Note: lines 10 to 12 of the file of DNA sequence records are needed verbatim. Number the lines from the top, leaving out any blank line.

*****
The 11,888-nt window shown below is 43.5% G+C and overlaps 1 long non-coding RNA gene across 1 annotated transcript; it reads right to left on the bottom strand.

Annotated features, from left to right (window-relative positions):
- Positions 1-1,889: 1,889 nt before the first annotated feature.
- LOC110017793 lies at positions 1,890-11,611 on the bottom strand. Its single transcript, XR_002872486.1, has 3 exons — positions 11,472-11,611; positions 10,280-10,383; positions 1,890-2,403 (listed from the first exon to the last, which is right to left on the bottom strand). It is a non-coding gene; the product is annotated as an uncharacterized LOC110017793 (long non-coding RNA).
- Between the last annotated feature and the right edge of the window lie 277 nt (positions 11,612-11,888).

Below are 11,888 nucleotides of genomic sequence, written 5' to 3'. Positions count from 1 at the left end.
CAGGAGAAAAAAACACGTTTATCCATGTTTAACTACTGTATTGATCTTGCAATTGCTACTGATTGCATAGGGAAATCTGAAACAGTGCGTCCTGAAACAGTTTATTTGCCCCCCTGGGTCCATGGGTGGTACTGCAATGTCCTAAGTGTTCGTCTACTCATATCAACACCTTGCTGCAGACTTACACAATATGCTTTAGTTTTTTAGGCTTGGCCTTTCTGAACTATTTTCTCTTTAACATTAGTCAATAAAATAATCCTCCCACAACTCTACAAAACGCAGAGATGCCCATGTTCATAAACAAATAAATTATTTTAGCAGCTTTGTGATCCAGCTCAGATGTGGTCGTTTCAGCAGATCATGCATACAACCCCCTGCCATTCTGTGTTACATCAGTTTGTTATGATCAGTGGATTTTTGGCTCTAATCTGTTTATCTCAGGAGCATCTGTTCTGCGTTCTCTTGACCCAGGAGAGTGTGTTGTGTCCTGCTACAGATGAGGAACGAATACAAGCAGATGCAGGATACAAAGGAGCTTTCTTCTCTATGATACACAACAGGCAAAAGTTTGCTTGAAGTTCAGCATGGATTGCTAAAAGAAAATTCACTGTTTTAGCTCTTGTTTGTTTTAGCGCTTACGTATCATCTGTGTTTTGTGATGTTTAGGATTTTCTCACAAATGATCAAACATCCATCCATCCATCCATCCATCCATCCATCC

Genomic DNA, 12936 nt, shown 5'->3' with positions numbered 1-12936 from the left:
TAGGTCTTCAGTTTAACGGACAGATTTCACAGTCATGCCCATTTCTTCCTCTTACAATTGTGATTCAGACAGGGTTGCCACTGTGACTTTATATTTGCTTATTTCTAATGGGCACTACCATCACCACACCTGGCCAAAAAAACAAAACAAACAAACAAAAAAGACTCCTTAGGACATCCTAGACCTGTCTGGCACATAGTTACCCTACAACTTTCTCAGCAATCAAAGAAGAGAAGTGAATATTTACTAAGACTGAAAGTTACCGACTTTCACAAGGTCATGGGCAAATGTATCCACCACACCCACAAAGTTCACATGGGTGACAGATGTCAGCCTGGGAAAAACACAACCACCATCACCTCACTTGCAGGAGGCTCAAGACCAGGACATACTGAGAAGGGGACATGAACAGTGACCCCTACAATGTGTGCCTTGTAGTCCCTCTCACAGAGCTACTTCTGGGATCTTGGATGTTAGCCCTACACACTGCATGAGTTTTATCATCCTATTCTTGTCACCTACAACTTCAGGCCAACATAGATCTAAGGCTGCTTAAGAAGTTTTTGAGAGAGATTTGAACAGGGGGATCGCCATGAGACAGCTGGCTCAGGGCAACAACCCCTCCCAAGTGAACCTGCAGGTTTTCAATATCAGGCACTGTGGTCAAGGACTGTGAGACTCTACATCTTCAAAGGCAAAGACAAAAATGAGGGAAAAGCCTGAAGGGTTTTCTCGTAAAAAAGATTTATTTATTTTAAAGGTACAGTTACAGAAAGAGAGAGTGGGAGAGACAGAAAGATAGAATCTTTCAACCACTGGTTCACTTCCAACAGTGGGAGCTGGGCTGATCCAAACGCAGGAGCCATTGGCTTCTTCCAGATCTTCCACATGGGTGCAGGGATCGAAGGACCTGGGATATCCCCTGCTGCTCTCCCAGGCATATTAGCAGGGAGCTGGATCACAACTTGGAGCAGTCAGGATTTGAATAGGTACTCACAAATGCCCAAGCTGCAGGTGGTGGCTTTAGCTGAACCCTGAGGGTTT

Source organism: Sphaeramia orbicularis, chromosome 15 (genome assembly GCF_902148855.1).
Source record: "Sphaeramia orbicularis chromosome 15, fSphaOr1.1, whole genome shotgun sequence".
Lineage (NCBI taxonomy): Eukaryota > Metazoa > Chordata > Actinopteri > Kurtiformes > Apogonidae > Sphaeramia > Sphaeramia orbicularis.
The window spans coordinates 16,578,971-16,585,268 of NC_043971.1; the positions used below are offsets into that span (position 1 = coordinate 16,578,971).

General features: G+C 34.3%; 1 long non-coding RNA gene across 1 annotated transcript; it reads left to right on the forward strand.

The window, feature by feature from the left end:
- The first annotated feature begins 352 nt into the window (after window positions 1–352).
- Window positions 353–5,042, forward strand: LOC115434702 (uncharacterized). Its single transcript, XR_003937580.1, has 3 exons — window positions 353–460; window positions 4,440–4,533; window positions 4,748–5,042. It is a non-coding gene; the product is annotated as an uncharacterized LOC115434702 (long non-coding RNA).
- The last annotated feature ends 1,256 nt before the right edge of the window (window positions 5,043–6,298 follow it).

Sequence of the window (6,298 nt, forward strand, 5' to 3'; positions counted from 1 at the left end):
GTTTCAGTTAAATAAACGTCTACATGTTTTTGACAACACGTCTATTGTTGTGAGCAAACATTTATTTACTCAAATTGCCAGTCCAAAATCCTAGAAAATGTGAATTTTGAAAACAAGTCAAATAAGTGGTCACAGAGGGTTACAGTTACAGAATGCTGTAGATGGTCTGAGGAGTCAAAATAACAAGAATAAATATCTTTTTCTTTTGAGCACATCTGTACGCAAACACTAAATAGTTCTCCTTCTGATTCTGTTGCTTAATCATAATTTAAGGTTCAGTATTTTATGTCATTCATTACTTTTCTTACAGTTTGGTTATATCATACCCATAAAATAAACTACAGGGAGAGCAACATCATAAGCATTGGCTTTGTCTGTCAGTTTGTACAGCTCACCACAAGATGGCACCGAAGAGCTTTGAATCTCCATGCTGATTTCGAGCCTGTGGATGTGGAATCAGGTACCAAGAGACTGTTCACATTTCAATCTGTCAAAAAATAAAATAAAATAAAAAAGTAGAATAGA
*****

Source organism: Sphaeramia orbicularis, chromosome 15 (genome assembly GCF_902148855.1).
Source record: "Sphaeramia orbicularis chromosome 15, fSphaOr1.1, whole genome shotgun sequence".
Lineage (NCBI taxonomy): Eukaryota > Metazoa > Chordata > Actinopteri > Kurtiformes > Apogonidae > Sphaeramia > Sphaeramia orbicularis.